The Dallas Mavericks and Minnesota Timberwolves, the first two teams you face in NBA Jam, qualify as these. In both the original and the tournament edition, the Mavericks are one of the fastest and most efficient shooting teams in the game; Jamal Mashburn (or Mike Iuzzolino) can easily make players' lives a living hell. The T'Wolves can slip up a careless player in the Tournament Edition due to the fact that Christian Laettner and Chuck Person sink 90% of their shots to end a quarter. And when you get to the Charlotte Hornets, the game tells you: "welcome to Hell." Larry Johnson and Alonzo Mourning are Lightning Bruisers who can shoot the lights out, while Hersey Hawkins cannot be discounted thanks to his own speed and shooting ability.
Winnie the Pooh's Home Run Derby has Kanga and Roo. Eeyore, Lumpy, and Piglet all throw extreme fastballs that Pooh must home run each and every time... but at least they're flying straight. Kanga and Roo are the first of the 8 stages to start throwing physics-defying balls that move so erratically you'll strike out well before you even have a chance to compete. Owl becomes one after the relatively "easy" Breather Boss that is Rabbit as his start to zigzag through the air and requires Pooh to have split-second reactions to hit them.
Third-Person Shooter Resident Evil 4 features a wicked and terrifying early encounter with the chainsaw-wielding Dr. Salvador. Aside from being horrifying, this nasty enemy probably killed 90% of gamers the first time they set foot into the opening village, because his chainsaw will instantly behead you if he gets close, and he has a whopping 40HP at a stage when your handgun only does 1 point per shot. Players can avoid this encounter by passing up the shotgun during the opening shootout and avoiding the eastern path out of the village (yes, if you really screw up you'll potentially have to deal with two of them), which given you have only a weak pistol and a couple of grenades is a sort of wake up call in itself.
Resident Evil 5 concludes the first level with the Executioner, whose hard-hitting reinforcements continually respawn until the timer expires, and who wields a gargantuan axe that will One-Hit Kill players on Veteran and Professional.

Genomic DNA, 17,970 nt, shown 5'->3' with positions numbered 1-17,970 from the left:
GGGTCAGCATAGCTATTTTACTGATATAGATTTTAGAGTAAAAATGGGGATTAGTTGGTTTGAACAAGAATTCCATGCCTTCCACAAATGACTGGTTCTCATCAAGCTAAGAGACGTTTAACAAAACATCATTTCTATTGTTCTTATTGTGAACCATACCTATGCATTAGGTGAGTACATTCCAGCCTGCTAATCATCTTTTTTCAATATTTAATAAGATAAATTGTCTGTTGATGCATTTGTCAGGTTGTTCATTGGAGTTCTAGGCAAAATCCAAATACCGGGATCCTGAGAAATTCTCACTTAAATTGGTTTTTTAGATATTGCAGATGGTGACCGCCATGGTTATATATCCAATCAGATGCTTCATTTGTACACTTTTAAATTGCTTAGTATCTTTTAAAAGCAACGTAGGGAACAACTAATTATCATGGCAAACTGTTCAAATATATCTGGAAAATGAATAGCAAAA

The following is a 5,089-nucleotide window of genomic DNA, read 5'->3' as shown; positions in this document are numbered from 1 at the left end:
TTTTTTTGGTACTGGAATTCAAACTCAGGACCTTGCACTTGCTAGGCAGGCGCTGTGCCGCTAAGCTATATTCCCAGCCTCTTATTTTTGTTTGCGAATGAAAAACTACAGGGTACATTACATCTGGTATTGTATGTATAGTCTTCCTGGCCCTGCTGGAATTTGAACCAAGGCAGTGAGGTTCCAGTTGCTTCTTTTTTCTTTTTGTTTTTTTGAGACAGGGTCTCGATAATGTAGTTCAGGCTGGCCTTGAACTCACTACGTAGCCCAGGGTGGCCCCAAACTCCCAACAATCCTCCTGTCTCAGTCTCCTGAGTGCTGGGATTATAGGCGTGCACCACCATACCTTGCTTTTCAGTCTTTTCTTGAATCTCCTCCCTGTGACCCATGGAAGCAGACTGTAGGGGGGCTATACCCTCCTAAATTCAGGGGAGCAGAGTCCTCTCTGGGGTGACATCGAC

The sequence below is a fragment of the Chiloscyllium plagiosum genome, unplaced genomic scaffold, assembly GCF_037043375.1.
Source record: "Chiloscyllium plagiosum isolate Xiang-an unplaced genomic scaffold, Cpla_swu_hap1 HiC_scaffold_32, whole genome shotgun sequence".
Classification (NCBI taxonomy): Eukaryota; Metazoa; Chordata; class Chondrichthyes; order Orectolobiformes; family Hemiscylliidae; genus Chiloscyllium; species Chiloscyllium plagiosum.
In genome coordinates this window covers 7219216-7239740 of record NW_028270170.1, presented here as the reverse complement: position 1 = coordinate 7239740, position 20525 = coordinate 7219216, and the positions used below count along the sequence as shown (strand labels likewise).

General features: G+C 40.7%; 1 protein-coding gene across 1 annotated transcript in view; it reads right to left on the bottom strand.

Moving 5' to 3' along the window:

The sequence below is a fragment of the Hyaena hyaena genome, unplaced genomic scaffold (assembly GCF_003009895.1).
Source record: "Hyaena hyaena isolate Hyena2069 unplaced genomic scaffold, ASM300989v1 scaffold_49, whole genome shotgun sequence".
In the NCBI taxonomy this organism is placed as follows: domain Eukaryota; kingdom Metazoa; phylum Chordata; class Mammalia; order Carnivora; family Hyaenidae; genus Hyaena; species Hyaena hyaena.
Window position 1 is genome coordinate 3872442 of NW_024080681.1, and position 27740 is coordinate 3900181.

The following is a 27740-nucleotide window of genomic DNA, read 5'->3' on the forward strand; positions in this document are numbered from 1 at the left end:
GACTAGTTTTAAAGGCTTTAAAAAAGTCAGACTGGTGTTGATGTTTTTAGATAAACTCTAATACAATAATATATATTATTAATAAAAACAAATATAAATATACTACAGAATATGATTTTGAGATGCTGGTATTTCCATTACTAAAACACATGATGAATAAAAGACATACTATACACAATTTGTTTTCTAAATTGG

Robokill has the miniboss from the third mission firing bullets powerful enough to blast you to pieces in one salvo. It's the first battle in which it is necessary to either continually dodge fire or utilize cover, as the opponent's high HP and fast movements mean it won't go down easily.
Splatoon 2 has the 2nd boss, Octo Samurai, who attacks with a random pattern of moves and requires a lot more damage to take down. He's especially a wake-up call for players who played the first game, as he doesn't follow the "attack with a series of obviously telegraphed moves" method used by almost every boss there.
Vanquish's Bogey, despite only being the second boss, can be very frustrating, having high HP, fast flight ability making it difficult to hit with the heavier weapons, Roboteching beam spams just like the player's Lock-On Laser, EMP bombs that cause Sam's armor to overheat, a plasma Chest Blaster that can OneHitKill, and to top it off, a Press X to Not Die sequence at the end.
Warframe has either a Conculyst or Battlyst (the game will choose one or the other) during the quest The Second Dream, which is the first Sentient-type enemy the player will encounter. What makes it this trope? Besides having access to some very high damaging attacks, they also adapt to any damage inflicted on them, making them take up to ninety percent less damage from any damage type used against them. Worst of all? This "boss" is a mook, and you will be fighting more later, which are just as strong as it is, if not even tougher.
Other Chapter 2's Samurai Goroh from F-Zero GX Story Mode, as he employs Rubber-Band A.I. in the worst ways possible after a relatively calm Chapter 1.
It's more a mission than a boss per se, but the second half of the mission "Mr. Phillips" in Grand Theft Auto V certainly counts. After playing relatively tame missions as Franklin and Michael up to this point in the game, You're given control of Trevor for the first time, and have access to a special ability that allows you to No-Sell damage to some extent, but you have to go up against an entire trailer park of heavily armed Lost M.C. bikers. Even with the special ability, it's quite easy to get overwhelmed and wasted, so you have to pick some strategy in addition to going in guns blazing.
The first time the player encounters the titular Nemesis in Resident Evil 3: Nemesis will show players why it's usually in their best interest to avoid this monstrosity. It can take a beating, and can throw Jill around like a ragdoll. It will also instantly kill her if her health is merely in caution as opposed to danger. The times you fight him in the city are a wakeup call because you have to A: learn his patterns, master the dodge mechanic, and use your gunpowder and reloading tool so that you have enough of the stronger munitions to take him out; and B: prepare for encounters with him that aren't optional. At this stage in the game, you are armed with the basic pistol and a shotgun, and if you want the drops he gives, you will have to take him out.
Non-Video Game examples 041b061a72